UPDATE: Despite best efforts from RCMP and B.C. Wildlife Park, bald eagle couldn't survive - InfoNews

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UPDATE: Despite best efforts from RCMP and B.C. Wildlife Park, bald eagle couldn't survive

Despite efforts by Logan Lake RCMP and B.C. Wildlife Park, the bald eagle was too injured to recover.
Image Credit: SUBMITTED- Logan Lake RCMP
July 11, 2019 - 1:47 PM

KAMLOOPS - Although Logan Lake RCMP and the B.C. Wildlife Park both hoped for a better ending, a bald eagle they tried hard to save had to be put down.

On June 30, the Logan Lake RCMP received a call about an injured eagle on the side of the road at Mammette Lake Road and Foley Road.

Const. Ryan Dell, acting detachment commander for the Logan Lake RCMP said in a release he found the bald eagle unwilling or unable to leave the area. After borrowing a dog crate from a cell-guard and getting some help, they were able to capture the eagle.

The animal was cared for overnight at the RCMP detachment and brought to the B.C. Wildlife Park in Kamloops the next day.

Paige McKnight, animal health technologist at the park, says the injuries were too extensive for the bird to recover.

“It had a fractured leg that was quite infected and the legs didn’t have pain response any longer so that’s something that just wouldn’t recover. It was probably an infection that led to nerve damage. The left wing was also fractured and had an infected wound on it, so it was likely hit by a car,” McKnight says.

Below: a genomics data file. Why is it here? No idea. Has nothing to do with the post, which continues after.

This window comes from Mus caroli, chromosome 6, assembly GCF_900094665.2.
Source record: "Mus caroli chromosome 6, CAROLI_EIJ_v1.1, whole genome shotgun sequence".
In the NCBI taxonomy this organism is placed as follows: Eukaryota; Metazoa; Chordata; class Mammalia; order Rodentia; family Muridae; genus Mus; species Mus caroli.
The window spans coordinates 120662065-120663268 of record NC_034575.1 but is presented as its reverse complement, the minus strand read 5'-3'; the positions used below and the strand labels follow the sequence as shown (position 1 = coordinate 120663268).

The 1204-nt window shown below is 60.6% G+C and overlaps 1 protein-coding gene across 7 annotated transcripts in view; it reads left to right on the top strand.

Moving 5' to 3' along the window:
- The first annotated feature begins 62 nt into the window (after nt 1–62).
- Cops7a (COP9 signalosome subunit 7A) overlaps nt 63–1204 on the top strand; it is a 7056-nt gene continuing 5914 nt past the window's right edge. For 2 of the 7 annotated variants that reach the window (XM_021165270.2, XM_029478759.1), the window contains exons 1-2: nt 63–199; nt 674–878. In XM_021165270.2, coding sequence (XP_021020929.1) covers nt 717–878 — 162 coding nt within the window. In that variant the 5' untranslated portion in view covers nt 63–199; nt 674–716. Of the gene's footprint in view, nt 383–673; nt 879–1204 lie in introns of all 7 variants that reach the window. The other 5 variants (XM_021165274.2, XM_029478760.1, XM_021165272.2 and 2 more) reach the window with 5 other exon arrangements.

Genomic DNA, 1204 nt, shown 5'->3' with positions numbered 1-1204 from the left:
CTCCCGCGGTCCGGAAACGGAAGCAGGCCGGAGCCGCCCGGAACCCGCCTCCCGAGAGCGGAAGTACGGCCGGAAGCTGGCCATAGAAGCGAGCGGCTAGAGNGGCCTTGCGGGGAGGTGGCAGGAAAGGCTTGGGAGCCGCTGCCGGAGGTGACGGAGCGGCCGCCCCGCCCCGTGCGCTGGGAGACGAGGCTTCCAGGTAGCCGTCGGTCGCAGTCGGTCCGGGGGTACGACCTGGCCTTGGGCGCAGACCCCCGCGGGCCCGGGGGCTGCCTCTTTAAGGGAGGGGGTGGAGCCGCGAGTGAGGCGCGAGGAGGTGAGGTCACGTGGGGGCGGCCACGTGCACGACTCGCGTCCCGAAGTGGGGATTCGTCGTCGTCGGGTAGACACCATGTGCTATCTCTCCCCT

McKnight notes that eagles aren’t often brought into the Wildlife Park at this time of year, unless it is an injury such as this. She says normally they are brought in when struggling with a scarce food supply.

“We often get them brought in later in the season, in the fall, when conditions are getting a little harder for them,” McKnight says.

RCMP officers respond to incidents ranging from theft to quarrels, but it’s somewhat unusual for them to rescue and care for a bald eagle overnight.

“As a Mountie, you wear many hats,” Dell says in a release. “Some days you are a career counsellor or a conflict mediator, other days a traffic enforcer or a homicide investigator, some days you are an animal wrangler. Whatever the call, we take them all.”

To contact a reporter for this story, email Jenna Wheeler or call (250) 819-6089 or email the editor. You can also submit photos, videos or news tips to the newsroom and be entered to win a monthly prize draw.

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